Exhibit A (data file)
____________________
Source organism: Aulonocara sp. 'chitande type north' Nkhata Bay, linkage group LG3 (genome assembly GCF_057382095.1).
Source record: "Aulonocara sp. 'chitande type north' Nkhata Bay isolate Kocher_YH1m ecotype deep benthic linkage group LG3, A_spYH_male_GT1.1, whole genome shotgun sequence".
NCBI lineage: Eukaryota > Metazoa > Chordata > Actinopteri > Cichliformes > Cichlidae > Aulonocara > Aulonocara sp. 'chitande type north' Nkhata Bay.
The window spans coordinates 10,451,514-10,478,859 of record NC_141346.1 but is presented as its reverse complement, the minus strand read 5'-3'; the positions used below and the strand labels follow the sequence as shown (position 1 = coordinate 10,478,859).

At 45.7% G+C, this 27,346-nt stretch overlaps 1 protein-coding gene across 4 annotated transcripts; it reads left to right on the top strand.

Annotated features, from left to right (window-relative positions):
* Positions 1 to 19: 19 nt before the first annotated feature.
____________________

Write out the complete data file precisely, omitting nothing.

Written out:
Source organism: Aulonocara sp. 'chitande type north' Nkhata Bay, linkage group LG3 (genome assembly GCF_057382095.1).
Source record: "Aulonocara sp. 'chitande type north' Nkhata Bay isolate Kocher_YH1m ecotype deep benthic linkage group LG3, A_spYH_male_GT1.1, whole genome shotgun sequence".
NCBI lineage: Eukaryota > Metazoa > Chordata > Actinopteri > Cichliformes > Cichlidae > Aulonocara > Aulonocara sp. 'chitande type north' Nkhata Bay.
The window spans coordinates 10,451,514-10,478,859 of record NC_141346.1 but is presented as its reverse complement, the minus strand read 5'-3'; the positions used below and the strand labels follow the sequence as shown (position 1 = coordinate 10,478,859).

At 45.7% G+C, this 27,346-nt stretch overlaps 1 protein-coding gene across 4 annotated transcripts; it reads left to right on the top strand.

Annotated features, from left to right (window-relative positions):
* Positions 1 to 19: 19 nt before the first annotated feature.